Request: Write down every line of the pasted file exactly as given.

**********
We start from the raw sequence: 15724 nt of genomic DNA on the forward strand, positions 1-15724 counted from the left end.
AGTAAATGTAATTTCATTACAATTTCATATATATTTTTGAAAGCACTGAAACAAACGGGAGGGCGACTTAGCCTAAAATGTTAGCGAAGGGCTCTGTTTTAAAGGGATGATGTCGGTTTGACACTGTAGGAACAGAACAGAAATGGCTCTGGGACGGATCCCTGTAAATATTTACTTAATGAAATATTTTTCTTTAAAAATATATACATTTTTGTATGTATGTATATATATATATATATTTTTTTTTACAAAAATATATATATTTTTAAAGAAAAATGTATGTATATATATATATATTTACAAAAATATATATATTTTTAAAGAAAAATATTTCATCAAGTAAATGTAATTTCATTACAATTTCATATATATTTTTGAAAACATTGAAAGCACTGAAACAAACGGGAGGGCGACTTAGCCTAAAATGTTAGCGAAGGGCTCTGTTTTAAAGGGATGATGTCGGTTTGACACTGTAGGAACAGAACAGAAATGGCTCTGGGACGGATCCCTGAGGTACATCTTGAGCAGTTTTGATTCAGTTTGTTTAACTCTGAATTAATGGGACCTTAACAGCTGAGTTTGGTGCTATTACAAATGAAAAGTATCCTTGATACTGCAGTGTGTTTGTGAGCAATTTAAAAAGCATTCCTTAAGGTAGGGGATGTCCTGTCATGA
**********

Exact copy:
We start from the raw sequence: 15724 nt of genomic DNA on the forward strand, positions 1-15724 counted from the left end.
AGTAAATGTAATTTCATTACAATTTCATATATATTTTTGAAAGCACTGAAACAAACGGGAGGGCGACTTAGCCTAAAATGTTAGCGAAGGGCTCTGTTTTAAAGGGATGATGTCGGTTTGACACTGTAGGAACAGAACAGAAATGGCTCTGGGACGGATCCCTGTAAATATTTACTTAATGAAATATTTTTCTTTAAAAATATATACATTTTTGTATGTATGTATATATATATATATATTTTTTTTTACAAAAATATATATATTTTTAAAGAAAAATGTATGTATATATATATATATTTACAAAAATATATATATTTTTAAAGAAAAATATTTCATCAAGTAAATGTAATTTCATTACAATTTCATATATATTTTTGAAAACATTGAAAGCACTGAAACAAACGGGAGGGCGACTTAGCCTAAAATGTTAGCGAAGGGCTCTGTTTTAAAGGGATGATGTCGGTTTGACACTGTAGGAACAGAACAGAAATGGCTCTGGGACGGATCCCTGAGGTACATCTTGAGCAGTTTTGATTCAGTTTGTTTAACTCTGAATTAATGGGACCTTAACAGCTGAGTTTGGTGCTATTACAAATGAAAAGTATCCTTGATACTGCAGTGTGTTTGTGAGCAATTTAAAAAGCATTCCTTAAGGTAGGGGATGTCCTGTCATGA